Do I need to be careful about surrogacy?

We strongly advise Australians who are considering an international commercial surrogacy arrangement to get information about the legal and other risks involved, and to seek independent legal advice about Australian and foreign laws.

Commercial surrogacy is a crime in all Australian states and territories, except the Northern Territory. In the Australian Capital Territory, New South Wales and Queensland it’s illegal for residents to enter into international commercial surrogacy arrangements. In foreign countries, laws relevant to commercial surrogacy can change quickly.

The Smartraveller website has important general information on international surrogacy.

For information on Australian citizenship or Australian visa requirements for children born overseas, see International Surrogacy Arrangements on the website of the Department of Home Affairs.

How do I apply for a passport for a child born through international surrogacy?

The process is the same as in our 5-step guide and our general rules on parental responsibility, except that in addition to those requirements you also need to provide a B4 - Child born through surrogacy and:

Unless the child has held an Australian passport in the past, you also have to present documentary evidence of the surrogacy, such as a surrogacy agreement or a foreign court order. Any foreign-language documents need to be translated in full by an approved translation service.

If an Australian court order permits the child to have a passport, travel internationally, or live or spend time with a person outside Australia, then you don’t need consent from the surrogate or anyone else with parental responsibility, but you still need to complete a B4 form and provide supporting documentation.

Why does the surrogate’s consent matter?

Under Australian passport law, a surrogate has parental responsibility for a child she gave birth to even if one or more of the following applies:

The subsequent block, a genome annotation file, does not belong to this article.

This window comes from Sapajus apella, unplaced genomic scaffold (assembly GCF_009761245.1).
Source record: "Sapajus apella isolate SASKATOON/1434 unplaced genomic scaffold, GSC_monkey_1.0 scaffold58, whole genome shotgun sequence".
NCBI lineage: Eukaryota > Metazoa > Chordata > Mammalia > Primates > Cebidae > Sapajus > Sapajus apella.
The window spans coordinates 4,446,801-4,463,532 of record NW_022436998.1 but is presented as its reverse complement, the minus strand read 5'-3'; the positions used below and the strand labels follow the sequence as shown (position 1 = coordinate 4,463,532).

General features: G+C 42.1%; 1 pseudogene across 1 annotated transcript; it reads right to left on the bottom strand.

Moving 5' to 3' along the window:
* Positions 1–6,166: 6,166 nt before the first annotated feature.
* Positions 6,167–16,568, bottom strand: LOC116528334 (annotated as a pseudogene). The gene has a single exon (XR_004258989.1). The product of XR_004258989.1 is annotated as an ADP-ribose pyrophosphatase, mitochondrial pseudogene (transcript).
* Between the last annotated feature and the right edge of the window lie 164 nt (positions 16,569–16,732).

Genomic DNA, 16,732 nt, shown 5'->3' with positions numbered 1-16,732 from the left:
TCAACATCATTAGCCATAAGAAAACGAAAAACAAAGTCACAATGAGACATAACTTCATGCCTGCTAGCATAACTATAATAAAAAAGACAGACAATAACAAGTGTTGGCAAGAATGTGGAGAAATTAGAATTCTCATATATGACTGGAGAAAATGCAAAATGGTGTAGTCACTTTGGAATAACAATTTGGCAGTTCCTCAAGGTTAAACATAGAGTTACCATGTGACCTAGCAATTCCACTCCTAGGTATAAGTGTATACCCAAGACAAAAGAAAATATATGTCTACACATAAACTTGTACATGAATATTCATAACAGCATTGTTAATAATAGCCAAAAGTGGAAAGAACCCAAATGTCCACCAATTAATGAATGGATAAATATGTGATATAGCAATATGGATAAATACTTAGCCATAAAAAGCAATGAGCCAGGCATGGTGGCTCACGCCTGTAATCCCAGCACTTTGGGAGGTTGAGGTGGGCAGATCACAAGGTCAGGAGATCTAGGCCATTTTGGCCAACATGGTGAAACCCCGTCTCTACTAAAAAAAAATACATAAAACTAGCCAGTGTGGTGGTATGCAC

• the surrogate isn’t genetically related to the child
  • the surrogate isn't listed on the child’s birth certificate
  • the surrogate has no rights to the child under overseas law
  • an Australian court order has given parental responsibility to someone else.

A surrogate's parental responsibility under passport law may be removed:

  • if a parentage order is made under Australian state or territory law, transferring parentage from the surrogate to another person
  • if an Australian court order made under family law extinguishes the surrogate's parental responsibility
  • if a foreign court order that extinguishes the surrogate's parental responsibility is registered in Australia under the Family Law Act 1975.

Passport law also requires each person who has parental responsibility for the child to consent to a passport, unless an Australian court order permits the child to have an Australian passport, travel internationally, or live or spend time with a person outside Australia.

What if I have a foreign court order about the surrogacy?

Foreign court orders, even if they remove the parental rights of the surrogate, don’t remove the surrogate’s parental responsibility under Australian passport law. But you should attach any foreign court orders to your application as supporting documents.

What if I can’t get the surrogate’s consent?

We would expect to see the consent of the surrogate on a first-time passport application for a child born through surrogacy. However, we understand that you may not maintain a long-term relationship with the surrogate, and that it may be difficult to get her consent for future passports. Hence, if there’s no Australian court order that:

  • permits the child to have a passport, travel internationally, or live or spend time with a person outside Australia, or
  • extinguishes the surrogate’s parental responsibility

then we’ll consider issuing a passport under the special circumstances in subsection 11(2) of the Australian Passports Act 2005 and section 10 of the Australian Passports Determination 2015. You’ll need to complete a B9 - Child without full parental consent to explain why you’re unable to obtain the surrogate’s consent.

Who else needs to consent?

The child’s parents named on the birth certificate.

We recommend that any parent not named on the birth certificate and without a biological link to the child also consent, but this is not essential. We may issue a passport without their consent, even if they have consented in previous passport applications.

How do I lodge a passport application for a child born through international surrogacy?

The application can be lodged by the child’s parents or anyone who has parental responsibility for the child.

It’s not necessary for everyone with parental responsibility to be in the same location when you apply.

What if my child born through international surrogacy needs a passport urgently?

If you’re lodging your child's application overseas with full consent, and there’s a need for the child to travel urgently, you can apply for an emergency passport.

What about Australian surrogacy?

Our requirements for parental responsibility and consent set out everything you need to know. Read them carefully to understand how they apply in your situation.